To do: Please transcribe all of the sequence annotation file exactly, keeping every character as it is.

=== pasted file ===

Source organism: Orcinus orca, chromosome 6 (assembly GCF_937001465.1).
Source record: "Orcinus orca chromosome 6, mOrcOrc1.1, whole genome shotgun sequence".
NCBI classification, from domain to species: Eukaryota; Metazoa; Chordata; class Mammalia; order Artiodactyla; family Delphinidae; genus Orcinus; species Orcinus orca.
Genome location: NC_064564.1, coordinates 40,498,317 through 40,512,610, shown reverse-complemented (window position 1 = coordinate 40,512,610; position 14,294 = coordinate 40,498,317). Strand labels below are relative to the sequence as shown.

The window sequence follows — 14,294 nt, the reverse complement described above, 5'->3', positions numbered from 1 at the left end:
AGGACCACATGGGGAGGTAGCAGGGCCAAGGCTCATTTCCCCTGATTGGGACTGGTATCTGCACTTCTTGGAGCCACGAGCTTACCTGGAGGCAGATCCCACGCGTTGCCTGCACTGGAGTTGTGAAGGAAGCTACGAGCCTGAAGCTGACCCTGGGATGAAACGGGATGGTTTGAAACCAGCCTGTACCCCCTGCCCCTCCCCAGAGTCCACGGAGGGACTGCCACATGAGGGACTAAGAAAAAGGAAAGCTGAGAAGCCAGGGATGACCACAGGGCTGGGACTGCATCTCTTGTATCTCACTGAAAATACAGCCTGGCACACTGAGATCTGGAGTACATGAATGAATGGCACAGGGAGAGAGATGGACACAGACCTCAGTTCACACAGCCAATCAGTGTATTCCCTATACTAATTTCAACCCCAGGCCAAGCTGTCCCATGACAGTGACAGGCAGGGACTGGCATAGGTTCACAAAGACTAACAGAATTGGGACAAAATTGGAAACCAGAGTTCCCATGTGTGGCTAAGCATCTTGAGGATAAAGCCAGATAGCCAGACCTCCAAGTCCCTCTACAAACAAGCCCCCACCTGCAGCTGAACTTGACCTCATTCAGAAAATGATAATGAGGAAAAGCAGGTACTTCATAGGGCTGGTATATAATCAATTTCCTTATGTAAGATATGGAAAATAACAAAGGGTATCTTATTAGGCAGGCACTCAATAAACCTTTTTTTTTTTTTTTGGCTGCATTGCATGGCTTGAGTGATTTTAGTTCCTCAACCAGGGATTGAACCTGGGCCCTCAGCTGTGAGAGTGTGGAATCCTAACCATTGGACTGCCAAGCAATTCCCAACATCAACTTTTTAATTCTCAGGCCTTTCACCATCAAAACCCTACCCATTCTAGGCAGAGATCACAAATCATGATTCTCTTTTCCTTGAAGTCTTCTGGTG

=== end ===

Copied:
Source organism: Orcinus orca, chromosome 6 (assembly GCF_937001465.1).
Source record: "Orcinus orca chromosome 6, mOrcOrc1.1, whole genome shotgun sequence".
NCBI classification, from domain to species: Eukaryota; Metazoa; Chordata; class Mammalia; order Artiodactyla; family Delphinidae; genus Orcinus; species Orcinus orca.
Genome location: NC_064564.1, coordinates 40,498,317 through 40,512,610, shown reverse-complemented (window position 1 = coordinate 40,512,610; position 14,294 = coordinate 40,498,317). Strand labels below are relative to the sequence as shown.

The window sequence follows — 14,294 nt, the reverse complement described above, 5'->3', positions numbered from 1 at the left end:
AGGACCACATGGGGAGGTAGCAGGGCCAAGGCTCATTTCCCCTGATTGGGACTGGTATCTGCACTTCTTGGAGCCACGAGCTTACCTGGAGGCAGATCCCACGCGTTGCCTGCACTGGAGTTGTGAAGGAAGCTACGAGCCTGAAGCTGACCCTGGGATGAAACGGGATGGTTTGAAACCAGCCTGTACCCCCTGCCCCTCCCCAGAGTCCACGGAGGGACTGCCACATGAGGGACTAAGAAAAAGGAAAGCTGAGAAGCCAGGGATGACCACAGGGCTGGGACTGCATCTCTTGTATCTCACTGAAAATACAGCCTGGCACACTGAGATCTGGAGTACATGAATGAATGGCACAGGGAGAGAGATGGACACAGACCTCAGTTCACACAGCCAATCAGTGTATTCCCTATACTAATTTCAACCCCAGGCCAAGCTGTCCCATGACAGTGACAGGCAGGGACTGGCATAGGTTCACAAAGACTAACAGAATTGGGACAAAATTGGAAACCAGAGTTCCCATGTGTGGCTAAGCATCTTGAGGATAAAGCCAGATAGCCAGACCTCCAAGTCCCTCTACAAACAAGCCCCCACCTGCAGCTGAACTTGACCTCATTCAGAAAATGATAATGAGGAAAAGCAGGTACTTCATAGGGCTGGTATATAATCAATTTCCTTATGTAAGATATGGAAAATAACAAAGGGTATCTTATTAGGCAGGCACTCAATAAACCTTTTTTTTTTTTTTTGGCTGCATTGCATGGCTTGAGTGATTTTAGTTCCTCAACCAGGGATTGAACCTGGGCCCTCAGCTGTGAGAGTGTGGAATCCTAACCATTGGACTGCCAAGCAATTCCCAACATCAACTTTTTAATTCTCAGGCCTTTCACCATCAAAACCCTACCCATTCTAGGCAGAGATCACAAATCATGATTCTCTTTTCCTTGAAGTCTTCTGGTG